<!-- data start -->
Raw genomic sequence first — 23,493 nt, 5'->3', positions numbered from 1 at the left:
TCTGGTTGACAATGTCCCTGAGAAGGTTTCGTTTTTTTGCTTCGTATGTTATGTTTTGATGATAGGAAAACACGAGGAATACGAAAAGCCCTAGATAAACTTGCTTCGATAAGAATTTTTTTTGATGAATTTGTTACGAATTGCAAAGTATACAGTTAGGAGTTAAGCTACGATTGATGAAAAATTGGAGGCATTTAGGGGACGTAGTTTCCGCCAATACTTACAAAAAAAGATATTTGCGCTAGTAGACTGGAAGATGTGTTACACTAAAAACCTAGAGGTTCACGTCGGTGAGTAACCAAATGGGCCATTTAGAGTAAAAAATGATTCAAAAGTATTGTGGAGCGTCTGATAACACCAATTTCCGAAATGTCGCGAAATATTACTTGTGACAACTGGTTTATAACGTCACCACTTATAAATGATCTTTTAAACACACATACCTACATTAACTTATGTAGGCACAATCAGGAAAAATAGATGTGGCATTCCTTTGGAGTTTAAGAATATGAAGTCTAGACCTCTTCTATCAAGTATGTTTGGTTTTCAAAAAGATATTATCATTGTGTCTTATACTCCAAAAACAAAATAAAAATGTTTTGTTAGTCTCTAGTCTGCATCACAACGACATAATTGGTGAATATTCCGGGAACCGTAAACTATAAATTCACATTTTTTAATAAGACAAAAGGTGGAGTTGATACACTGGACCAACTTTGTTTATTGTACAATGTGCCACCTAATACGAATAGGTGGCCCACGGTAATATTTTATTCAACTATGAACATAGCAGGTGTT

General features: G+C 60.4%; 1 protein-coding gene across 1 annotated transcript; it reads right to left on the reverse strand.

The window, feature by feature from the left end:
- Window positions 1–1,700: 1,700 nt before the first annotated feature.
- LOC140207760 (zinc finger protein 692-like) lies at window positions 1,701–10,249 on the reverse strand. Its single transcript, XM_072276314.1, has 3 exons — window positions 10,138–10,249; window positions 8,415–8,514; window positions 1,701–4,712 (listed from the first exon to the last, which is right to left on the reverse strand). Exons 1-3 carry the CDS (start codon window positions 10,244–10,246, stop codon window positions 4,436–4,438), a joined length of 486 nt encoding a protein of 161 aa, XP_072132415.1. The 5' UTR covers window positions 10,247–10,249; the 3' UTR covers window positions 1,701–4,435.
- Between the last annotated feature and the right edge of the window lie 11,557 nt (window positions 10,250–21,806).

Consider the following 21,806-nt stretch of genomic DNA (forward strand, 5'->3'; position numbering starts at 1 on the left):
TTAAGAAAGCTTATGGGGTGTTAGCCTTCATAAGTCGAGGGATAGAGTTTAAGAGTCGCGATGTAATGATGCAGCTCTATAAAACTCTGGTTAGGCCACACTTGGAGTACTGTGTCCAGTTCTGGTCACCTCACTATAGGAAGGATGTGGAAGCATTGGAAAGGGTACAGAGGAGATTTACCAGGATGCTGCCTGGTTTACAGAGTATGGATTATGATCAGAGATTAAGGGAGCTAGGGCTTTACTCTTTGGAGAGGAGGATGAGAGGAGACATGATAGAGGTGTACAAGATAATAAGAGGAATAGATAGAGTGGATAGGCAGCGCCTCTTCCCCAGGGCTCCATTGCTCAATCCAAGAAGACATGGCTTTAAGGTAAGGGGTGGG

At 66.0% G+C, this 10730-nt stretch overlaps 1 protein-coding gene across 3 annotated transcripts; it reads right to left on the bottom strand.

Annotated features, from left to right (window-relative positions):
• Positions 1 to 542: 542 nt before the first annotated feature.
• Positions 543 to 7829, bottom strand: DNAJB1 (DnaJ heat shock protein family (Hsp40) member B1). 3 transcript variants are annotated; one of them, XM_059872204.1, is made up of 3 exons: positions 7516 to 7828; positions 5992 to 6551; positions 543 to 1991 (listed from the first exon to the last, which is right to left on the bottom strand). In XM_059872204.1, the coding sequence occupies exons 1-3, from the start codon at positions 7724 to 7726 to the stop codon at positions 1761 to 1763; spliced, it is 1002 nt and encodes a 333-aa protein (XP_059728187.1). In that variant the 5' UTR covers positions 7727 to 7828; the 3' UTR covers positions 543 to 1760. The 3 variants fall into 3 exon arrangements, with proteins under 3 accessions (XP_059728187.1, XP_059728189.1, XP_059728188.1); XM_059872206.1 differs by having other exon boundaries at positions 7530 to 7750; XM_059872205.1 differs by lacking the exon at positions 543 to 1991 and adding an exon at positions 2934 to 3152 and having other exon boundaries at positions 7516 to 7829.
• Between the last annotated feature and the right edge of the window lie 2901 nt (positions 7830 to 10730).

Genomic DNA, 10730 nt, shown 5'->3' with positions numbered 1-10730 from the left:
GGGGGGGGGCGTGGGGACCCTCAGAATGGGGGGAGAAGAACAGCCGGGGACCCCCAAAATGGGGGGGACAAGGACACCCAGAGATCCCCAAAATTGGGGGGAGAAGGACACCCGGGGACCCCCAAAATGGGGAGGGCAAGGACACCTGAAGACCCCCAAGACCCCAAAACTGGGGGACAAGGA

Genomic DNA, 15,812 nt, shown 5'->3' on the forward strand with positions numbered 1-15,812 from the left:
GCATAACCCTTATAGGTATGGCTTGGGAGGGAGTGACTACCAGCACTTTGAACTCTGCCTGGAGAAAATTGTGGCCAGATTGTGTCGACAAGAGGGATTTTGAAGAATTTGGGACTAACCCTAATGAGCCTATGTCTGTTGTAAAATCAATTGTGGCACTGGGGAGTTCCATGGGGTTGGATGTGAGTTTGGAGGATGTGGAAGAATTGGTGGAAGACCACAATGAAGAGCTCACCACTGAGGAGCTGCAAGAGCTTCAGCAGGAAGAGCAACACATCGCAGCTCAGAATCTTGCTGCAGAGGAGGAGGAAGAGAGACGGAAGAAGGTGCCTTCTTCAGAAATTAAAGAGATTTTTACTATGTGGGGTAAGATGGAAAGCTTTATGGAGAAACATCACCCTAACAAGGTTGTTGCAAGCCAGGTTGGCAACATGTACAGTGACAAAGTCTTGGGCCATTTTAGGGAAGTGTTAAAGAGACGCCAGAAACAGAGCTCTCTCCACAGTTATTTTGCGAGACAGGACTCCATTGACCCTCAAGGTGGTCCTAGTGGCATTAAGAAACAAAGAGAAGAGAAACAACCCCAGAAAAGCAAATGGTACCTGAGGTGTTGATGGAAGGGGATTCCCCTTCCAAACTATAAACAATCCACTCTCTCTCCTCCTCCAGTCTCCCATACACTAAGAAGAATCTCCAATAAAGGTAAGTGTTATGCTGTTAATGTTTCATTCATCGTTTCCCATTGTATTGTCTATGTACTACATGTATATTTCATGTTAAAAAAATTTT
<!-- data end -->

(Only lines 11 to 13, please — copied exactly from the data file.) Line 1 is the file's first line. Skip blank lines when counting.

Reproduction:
Annotated features, from left to right (window-relative positions):
• Positions 1 to 542: 542 nt before the first annotated feature.
• Positions 543 to 7829, bottom strand: DNAJB1 (DnaJ heat shock protein family (Hsp40) member B1). 3 transcript variants are annotated; one of them, XM_059872204.1, is made up of 3 exons: positions 7516 to 7828; positions 5992 to 6551; positions 543 to 1991 (listed from the first exon to the last, which is right to left on the bottom strand). In XM_059872204.1, the coding sequence occupies exons 1-3, from the start codon at positions 7724 to 7726 to the stop codon at positions 1761 to 1763; spliced, it is 1002 nt and encodes a 333-aa protein (XP_059728187.1). In that variant the 5' UTR covers positions 7727 to 7828; the 3' UTR covers positions 543 to 1760. The 3 variants fall into 3 exon arrangements, with proteins under 3 accessions (XP_059728187.1, XP_059728189.1, XP_059728188.1); XM_059872206.1 differs by having other exon boundaries at positions 7530 to 7750; XM_059872205.1 differs by lacking the exon at positions 543 to 1991 and adding an exon at positions 2934 to 3152 and having other exon boundaries at positions 7516 to 7829.